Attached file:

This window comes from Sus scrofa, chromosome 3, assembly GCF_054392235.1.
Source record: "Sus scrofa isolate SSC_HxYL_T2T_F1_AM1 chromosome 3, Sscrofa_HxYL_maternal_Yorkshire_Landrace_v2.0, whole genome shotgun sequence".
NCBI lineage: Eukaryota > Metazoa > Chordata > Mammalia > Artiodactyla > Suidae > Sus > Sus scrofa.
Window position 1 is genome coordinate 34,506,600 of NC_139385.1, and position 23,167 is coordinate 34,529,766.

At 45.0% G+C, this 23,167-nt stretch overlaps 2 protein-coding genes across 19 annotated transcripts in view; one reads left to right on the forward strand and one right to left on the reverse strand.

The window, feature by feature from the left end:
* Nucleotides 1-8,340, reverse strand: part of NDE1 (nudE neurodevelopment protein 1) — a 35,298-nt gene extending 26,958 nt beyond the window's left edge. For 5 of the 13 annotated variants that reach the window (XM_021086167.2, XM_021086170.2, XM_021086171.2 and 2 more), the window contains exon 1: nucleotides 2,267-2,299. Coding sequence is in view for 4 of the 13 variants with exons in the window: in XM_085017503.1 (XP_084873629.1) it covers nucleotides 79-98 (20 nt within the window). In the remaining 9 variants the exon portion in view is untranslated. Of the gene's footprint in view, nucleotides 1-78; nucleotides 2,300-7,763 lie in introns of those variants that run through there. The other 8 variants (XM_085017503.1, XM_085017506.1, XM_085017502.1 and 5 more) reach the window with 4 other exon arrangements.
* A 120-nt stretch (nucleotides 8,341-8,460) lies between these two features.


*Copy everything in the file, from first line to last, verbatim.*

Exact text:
This window comes from Sus scrofa, chromosome 3, assembly GCF_054392235.1.
Source record: "Sus scrofa isolate SSC_HxYL_T2T_F1_AM1 chromosome 3, Sscrofa_HxYL_maternal_Yorkshire_Landrace_v2.0, whole genome shotgun sequence".
NCBI lineage: Eukaryota > Metazoa > Chordata > Mammalia > Artiodactyla > Suidae > Sus > Sus scrofa.
Window position 1 is genome coordinate 34,506,600 of NC_139385.1, and position 23,167 is coordinate 34,529,766.

At 45.0% G+C, this 23,167-nt stretch overlaps 2 protein-coding genes across 19 annotated transcripts in view; one reads left to right on the forward strand and one right to left on the reverse strand.

The window, feature by feature from the left end:
* Nucleotides 1-8,340, reverse strand: part of NDE1 (nudE neurodevelopment protein 1) — a 35,298-nt gene extending 26,958 nt beyond the window's left edge. For 5 of the 13 annotated variants that reach the window (XM_021086167.2, XM_021086170.2, XM_021086171.2 and 2 more), the window contains exon 1: nucleotides 2,267-2,299. Coding sequence is in view for 4 of the 13 variants with exons in the window: in XM_085017503.1 (XP_084873629.1) it covers nucleotides 79-98 (20 nt within the window). In the remaining 9 variants the exon portion in view is untranslated. Of the gene's footprint in view, nucleotides 1-78; nucleotides 2,300-7,763 lie in introns of those variants that run through there. The other 8 variants (XM_085017503.1, XM_085017506.1, XM_085017502.1 and 5 more) reach the window with 4 other exon arrangements.
* A 120-nt stretch (nucleotides 8,341-8,460) lies between these two features.